But she was more than satisfied with our news; and when she saw that Havelok was silent, she made some curious draught of herbs for him, which he swallowed, protesting, and after that he slept peacefully.
I went out to the marketplace and found a man whom I knew—one of those who carried our fish at times; and him I sent, with promise of two silver pennies presently, to Arngeir for my arms, telling him that all was well.
CHAPTER IX. CURAN THE PORTER.
There is no need for me to say how my arms came to me from Grimsby, and how I went to Eglaf as I had promised. I will only say that the life was pleasant enough, if idle, as a housecarl, and that I saw Havelok every day at one time or another, which was all that I could wish.
But as I had to wait a day or two while the messenger went and the arms came from home, I saw Havelok meet the steward on the next day: and a quaint meeting enough it was, for Berthun hardly knew how he should behave to this man, whom he had made up his mind was a wandering prince.
There was the crowd who waited for the call for porters, as ever; hut the steward would have none of them, until he saw his new man towering over the rest, and then he half made a motion to unbonnet, which he checked and turned into a beckoning wave of the hand, whereon the idlers made their rush for him, and Havelok walked through and over them, more or less, as they would not make way for him. But so good-naturedly was this done, that even those whom he lifted from his path and dropped on one side laughed when they saw who had cleared a way for himself, and stood gaping to see what came next.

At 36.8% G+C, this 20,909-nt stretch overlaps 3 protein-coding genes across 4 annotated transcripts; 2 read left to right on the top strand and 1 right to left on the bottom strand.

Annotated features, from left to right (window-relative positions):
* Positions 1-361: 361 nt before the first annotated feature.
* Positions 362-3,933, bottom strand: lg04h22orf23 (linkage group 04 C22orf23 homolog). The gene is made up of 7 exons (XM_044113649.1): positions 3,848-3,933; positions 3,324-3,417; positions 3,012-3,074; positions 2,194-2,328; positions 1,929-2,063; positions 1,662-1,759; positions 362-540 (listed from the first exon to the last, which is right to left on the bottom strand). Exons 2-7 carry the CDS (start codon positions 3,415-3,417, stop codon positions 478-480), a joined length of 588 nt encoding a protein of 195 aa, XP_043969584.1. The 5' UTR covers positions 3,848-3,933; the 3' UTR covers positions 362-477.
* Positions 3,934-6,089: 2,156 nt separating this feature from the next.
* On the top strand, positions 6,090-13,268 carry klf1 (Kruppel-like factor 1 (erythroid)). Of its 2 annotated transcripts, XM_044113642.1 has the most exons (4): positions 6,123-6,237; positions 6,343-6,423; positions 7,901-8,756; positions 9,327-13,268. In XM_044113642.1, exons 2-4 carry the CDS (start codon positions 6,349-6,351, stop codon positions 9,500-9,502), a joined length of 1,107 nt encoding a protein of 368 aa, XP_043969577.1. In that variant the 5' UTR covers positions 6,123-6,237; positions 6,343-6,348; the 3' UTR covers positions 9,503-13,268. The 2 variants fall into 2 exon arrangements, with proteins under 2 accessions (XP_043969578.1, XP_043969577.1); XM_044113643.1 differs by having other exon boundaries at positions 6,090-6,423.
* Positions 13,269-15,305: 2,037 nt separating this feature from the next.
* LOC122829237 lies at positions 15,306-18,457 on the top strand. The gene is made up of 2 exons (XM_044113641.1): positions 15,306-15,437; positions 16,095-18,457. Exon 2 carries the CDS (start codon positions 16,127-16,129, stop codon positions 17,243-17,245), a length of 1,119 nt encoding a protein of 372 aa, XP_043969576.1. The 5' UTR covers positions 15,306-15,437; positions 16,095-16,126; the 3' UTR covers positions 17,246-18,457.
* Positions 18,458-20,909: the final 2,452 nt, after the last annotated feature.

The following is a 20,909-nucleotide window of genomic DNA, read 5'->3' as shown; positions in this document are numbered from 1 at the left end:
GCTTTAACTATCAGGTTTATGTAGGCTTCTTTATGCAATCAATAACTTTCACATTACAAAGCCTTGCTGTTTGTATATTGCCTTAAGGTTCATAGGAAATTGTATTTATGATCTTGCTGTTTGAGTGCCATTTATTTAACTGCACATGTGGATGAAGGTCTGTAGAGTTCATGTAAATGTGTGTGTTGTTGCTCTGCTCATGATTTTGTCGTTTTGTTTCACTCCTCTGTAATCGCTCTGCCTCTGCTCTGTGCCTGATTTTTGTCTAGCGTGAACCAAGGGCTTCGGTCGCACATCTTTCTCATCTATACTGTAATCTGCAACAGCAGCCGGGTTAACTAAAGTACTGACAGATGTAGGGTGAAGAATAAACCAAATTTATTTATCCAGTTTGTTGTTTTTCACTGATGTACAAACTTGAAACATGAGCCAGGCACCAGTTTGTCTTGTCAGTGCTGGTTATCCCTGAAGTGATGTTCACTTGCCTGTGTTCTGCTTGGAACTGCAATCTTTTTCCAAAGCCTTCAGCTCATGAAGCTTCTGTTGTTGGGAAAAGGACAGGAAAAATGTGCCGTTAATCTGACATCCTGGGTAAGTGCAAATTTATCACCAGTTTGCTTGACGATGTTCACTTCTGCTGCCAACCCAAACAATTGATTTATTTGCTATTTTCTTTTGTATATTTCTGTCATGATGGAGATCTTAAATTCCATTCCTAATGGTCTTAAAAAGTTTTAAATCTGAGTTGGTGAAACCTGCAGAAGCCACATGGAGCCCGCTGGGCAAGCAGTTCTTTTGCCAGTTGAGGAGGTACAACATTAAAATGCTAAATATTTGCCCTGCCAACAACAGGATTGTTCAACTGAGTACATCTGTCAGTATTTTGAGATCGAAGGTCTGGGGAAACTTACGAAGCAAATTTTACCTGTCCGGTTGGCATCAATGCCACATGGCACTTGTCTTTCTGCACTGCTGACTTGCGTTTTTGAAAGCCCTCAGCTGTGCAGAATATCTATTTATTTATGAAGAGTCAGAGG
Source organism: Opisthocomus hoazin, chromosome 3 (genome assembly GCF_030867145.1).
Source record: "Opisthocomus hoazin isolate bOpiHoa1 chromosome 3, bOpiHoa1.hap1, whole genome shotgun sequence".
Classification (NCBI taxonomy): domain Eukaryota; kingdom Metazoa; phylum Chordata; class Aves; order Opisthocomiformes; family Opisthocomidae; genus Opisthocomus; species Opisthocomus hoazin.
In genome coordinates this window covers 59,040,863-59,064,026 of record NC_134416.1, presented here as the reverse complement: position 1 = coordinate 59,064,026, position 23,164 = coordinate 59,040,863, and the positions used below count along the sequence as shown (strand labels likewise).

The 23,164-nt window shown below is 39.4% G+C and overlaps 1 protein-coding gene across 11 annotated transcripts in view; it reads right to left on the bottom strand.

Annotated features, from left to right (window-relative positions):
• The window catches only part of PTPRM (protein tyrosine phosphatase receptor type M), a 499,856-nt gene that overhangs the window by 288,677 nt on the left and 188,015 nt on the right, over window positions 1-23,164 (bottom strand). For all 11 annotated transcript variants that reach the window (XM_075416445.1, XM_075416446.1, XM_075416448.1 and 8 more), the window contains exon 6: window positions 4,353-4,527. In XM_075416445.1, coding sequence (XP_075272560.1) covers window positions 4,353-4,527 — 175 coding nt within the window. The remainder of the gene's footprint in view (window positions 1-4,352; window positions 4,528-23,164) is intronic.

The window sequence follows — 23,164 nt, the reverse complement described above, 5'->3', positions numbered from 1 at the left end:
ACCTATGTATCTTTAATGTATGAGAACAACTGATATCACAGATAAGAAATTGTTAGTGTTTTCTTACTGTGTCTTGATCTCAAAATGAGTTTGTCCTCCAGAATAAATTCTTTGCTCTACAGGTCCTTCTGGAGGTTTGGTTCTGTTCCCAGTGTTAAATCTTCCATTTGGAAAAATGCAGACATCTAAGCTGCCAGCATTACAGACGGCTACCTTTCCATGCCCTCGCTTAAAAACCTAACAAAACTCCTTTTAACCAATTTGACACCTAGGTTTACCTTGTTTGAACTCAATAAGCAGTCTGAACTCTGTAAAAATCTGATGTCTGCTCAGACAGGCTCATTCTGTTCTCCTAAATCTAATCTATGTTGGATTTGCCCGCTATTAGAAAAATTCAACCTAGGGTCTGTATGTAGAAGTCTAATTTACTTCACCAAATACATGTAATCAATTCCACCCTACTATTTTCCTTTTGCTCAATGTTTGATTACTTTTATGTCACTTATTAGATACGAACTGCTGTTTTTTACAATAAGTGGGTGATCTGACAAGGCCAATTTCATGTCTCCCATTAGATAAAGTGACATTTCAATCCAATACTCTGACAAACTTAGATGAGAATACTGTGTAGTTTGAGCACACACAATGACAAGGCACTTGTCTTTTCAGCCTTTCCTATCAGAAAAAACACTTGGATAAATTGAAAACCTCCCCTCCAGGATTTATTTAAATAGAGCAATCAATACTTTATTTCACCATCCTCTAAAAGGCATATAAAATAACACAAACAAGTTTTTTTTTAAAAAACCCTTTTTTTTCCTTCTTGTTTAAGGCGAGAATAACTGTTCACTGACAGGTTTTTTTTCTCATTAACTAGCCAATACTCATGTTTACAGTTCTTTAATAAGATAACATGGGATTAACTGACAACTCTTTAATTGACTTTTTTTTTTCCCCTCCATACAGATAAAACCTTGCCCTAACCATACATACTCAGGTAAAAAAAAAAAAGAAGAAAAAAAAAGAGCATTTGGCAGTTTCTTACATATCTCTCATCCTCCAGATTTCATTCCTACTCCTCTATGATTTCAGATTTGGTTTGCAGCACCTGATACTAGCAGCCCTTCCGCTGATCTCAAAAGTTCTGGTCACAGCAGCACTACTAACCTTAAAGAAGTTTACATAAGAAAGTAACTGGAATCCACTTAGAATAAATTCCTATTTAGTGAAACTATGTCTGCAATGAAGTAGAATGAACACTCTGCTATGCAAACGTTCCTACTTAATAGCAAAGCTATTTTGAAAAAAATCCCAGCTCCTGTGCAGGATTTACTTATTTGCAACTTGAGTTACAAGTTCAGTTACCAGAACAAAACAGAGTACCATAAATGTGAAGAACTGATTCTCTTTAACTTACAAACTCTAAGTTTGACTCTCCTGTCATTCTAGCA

“Ho—why, yes—Curan—that was the name certainly. I have been looking for you, as we said,” stammered the steward.
“Here am I, therefore,” answered Havelok, “and where is the load?”
“Truth to tell, I have bought but this at present,” said the steward, pointing to a small basket of green stuff on the stall at which he stood.
“Well, I suppose there is more to come,” Havelok said, taking it up; “it will be a beginning.”
“I will not ask you to carry more than that,” Berthun began.
“Why, man, this is foolishness. If you have a porter, make him carry all he can, else he will not earn his keep.”
“As you will,” answered the steward, shrugging his shoulders as one who cannot account for some folk’s whims, and going on to the next booth.
Now, I suppose that the idlers looked to see Havelok walk away with this light load gladly, as any one of them would have done, and that then their turn would have come; but this was not what they expected. Maybe they would have liked to see the strong man sweep up all the palace marketing and carry it, as a show, but it might interfere with their own gains. So there was a murmur or two among them, and this grew when Havelok took the next burden in like manner.